The world is riddled with nosensical things in relation to this; I recently saw a 'Tesla' service van on the road. "Oh, that'll be an electric vehicle then", I thought. Was it heck, it was just another stinky diesel van.... :roll:

cheers
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Oldjohnw
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Re: Living without owning an internal combustion engine

Postby Oldjohnw » 7 Aug 2019, 11:58am

horizon wrote:
Oldjohnw wrote:
but it does mean you don't need to own your own vehicle. And that, as I have often said, means that you will make far more trips by bike or on foot that you might have used the car for had it been standing outside the house.


No, it means that you don't need to own your own car.


No, it meant that you don't have to own your own car to do these tasks as nowadays delivery seems to be a big thing. Even so, someone needs to drive to get goods delivered to your house. Although that means you need your car only for personal transportation which many people find much easier (trains, bike etc) to avoid.

I did say above in an earlier post that I thought that giving up a car entirely was hugely difficult in today's society: I admire the people who do it and sympathise with those who cannot.

Cheers. And thanks for the clarification.
John

Cycling and recycling

mattheus
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Re: Living without owning an internal combustion engine

Postby mattheus » 7 Aug 2019, 12:28pm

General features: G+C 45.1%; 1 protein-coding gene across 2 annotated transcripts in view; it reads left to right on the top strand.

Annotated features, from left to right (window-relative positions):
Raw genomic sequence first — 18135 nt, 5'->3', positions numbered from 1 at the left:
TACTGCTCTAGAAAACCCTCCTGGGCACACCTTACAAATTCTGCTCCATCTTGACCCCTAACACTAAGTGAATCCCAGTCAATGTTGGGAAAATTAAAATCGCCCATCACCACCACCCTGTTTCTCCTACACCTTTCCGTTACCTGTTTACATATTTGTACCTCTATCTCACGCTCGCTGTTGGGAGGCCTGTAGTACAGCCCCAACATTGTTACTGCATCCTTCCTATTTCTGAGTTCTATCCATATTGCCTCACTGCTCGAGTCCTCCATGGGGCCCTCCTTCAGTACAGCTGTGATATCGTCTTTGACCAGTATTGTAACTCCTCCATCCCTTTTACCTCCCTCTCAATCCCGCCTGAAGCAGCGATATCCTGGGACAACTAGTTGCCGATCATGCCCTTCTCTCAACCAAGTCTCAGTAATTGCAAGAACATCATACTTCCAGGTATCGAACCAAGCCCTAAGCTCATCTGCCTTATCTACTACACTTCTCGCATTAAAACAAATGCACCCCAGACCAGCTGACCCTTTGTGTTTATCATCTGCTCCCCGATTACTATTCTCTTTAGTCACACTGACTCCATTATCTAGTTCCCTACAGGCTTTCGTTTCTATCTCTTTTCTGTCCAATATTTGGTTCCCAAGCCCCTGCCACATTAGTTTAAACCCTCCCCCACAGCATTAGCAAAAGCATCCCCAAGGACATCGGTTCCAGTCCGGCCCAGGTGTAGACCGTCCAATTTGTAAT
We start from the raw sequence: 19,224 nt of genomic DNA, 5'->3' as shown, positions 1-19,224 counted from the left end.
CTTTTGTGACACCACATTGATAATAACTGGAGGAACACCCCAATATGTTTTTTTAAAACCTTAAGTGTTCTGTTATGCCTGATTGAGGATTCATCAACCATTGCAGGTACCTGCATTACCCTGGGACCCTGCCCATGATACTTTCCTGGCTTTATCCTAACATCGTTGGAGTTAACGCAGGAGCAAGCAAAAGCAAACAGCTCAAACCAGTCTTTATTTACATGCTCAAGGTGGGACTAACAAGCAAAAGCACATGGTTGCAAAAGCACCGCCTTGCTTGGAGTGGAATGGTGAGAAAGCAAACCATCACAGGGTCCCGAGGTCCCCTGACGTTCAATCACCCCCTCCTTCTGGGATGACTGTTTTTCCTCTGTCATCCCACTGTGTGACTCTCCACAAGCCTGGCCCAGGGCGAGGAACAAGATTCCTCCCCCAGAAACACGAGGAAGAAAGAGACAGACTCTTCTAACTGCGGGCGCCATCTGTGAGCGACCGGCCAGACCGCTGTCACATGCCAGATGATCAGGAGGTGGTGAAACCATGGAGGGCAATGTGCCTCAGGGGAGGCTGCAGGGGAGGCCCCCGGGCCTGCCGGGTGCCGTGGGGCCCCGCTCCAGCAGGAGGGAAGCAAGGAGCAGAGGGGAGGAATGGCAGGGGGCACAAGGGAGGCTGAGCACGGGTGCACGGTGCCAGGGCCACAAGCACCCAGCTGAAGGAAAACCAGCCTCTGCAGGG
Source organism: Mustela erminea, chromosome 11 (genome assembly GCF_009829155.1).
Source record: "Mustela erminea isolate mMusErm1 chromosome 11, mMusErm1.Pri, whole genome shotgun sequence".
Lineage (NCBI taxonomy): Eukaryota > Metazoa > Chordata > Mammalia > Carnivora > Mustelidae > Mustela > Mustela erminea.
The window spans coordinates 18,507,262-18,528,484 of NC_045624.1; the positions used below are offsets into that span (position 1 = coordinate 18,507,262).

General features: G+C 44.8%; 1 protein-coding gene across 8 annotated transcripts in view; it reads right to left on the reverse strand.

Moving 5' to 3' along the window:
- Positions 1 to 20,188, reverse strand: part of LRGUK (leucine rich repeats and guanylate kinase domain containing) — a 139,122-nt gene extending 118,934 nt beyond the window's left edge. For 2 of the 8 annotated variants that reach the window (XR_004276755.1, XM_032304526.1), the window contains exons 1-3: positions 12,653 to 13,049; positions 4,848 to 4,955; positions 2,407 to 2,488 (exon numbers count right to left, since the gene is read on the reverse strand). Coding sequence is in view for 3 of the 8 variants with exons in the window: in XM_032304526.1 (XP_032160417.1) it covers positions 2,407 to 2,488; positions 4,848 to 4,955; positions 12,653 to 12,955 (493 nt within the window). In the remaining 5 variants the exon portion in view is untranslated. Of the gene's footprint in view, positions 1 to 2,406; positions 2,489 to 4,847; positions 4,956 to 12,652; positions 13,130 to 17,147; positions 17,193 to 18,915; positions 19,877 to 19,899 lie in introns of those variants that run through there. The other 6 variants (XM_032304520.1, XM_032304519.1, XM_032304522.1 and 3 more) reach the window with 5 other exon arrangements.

pete75 wrote:As for the environment I think it's already passed the point of no return and the earth ,or mankind at least, is doomed and nothing I do or don't do will make any difference to this.

Piffle.

A few points:
- you've clearly contributed to the mess, how do you feel about that?
- everyone makes a diference. If everyone took some responsibility we'd be in a much better position!
- from my experience of people saying things like you've posted, this is just feeble justification for someone with a very selfish view on the world.

I hope all the local fly-tippers decide that your garden (& garage) are an easy target.

Kind regards,
Matty x

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Re: Living without owning an internal combustion engine

Postby Samuel D » 7 Aug 2019, 12:30pm

On the perils of electrifying cars. Not entirely believable but that leaves a lot that is.

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Re: Living without owning an internal combustion engine

Postby PH » 7 Aug 2019, 12:40pm